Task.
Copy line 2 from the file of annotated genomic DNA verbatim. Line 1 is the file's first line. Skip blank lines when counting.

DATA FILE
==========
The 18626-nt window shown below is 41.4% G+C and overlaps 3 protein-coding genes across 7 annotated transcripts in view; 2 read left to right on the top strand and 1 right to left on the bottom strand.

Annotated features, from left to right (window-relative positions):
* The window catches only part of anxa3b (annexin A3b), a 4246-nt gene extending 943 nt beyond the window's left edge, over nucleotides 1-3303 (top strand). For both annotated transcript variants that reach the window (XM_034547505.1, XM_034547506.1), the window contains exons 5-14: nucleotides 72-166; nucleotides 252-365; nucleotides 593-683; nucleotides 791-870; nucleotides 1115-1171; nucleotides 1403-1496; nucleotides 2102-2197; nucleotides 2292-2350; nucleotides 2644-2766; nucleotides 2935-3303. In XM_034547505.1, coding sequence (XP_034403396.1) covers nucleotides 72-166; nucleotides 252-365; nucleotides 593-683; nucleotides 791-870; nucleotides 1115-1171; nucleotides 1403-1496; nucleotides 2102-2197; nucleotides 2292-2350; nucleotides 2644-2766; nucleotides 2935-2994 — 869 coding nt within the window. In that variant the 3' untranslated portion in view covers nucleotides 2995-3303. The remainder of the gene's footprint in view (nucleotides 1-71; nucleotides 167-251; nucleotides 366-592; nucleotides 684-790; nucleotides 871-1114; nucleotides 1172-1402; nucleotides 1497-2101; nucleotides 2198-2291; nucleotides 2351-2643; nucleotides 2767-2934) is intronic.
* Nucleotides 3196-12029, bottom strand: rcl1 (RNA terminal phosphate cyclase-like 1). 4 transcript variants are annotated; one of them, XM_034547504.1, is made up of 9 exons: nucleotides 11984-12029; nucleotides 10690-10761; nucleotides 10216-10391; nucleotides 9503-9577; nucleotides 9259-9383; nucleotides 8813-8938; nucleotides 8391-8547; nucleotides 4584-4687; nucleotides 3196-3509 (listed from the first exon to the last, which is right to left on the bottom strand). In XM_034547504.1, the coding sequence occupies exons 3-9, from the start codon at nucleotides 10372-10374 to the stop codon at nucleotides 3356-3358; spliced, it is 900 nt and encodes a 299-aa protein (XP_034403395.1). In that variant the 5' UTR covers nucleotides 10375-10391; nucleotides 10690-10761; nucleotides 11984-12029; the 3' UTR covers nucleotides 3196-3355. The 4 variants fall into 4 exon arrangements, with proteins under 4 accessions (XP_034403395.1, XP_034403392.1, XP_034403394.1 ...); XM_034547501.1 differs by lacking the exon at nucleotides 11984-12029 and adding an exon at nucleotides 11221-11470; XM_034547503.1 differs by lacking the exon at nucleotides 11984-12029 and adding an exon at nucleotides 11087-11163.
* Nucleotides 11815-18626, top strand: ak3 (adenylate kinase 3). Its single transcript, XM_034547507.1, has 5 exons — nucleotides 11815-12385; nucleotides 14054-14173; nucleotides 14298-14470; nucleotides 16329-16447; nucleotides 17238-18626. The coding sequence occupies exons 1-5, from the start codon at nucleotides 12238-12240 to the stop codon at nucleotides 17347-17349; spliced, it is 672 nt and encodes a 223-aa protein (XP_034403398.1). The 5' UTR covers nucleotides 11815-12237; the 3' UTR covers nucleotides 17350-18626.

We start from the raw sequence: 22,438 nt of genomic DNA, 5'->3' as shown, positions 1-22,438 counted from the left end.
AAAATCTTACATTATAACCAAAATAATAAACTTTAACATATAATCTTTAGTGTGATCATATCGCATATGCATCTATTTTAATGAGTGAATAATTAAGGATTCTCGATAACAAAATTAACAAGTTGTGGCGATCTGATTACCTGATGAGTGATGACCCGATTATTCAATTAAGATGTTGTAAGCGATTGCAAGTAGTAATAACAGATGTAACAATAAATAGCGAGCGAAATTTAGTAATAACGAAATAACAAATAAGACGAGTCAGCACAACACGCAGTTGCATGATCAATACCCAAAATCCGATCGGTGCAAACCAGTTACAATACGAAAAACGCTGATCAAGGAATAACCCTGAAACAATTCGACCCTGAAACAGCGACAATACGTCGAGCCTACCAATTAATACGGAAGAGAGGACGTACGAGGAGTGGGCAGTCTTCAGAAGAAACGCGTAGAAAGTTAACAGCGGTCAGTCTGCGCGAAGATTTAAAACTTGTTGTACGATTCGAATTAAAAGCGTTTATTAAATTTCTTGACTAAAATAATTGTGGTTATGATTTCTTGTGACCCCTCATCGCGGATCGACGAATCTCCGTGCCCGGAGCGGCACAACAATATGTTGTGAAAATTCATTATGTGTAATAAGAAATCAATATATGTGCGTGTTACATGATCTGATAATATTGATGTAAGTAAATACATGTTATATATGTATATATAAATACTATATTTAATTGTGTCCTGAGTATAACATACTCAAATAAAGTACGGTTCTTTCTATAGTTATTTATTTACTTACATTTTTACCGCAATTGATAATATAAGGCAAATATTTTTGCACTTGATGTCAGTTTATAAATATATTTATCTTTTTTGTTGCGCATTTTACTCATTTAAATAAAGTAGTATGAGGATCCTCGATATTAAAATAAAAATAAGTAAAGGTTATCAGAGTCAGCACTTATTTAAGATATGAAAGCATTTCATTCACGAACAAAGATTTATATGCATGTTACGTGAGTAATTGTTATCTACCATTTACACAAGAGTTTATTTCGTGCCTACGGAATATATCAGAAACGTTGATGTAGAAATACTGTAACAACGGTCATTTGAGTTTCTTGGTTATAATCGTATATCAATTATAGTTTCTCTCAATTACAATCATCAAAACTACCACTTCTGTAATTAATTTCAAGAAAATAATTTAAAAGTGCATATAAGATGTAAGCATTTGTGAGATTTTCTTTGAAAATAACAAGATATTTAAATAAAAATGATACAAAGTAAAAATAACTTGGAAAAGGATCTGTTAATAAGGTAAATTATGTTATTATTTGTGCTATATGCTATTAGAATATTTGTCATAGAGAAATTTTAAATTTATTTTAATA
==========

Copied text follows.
Annotated features, from left to right (window-relative positions):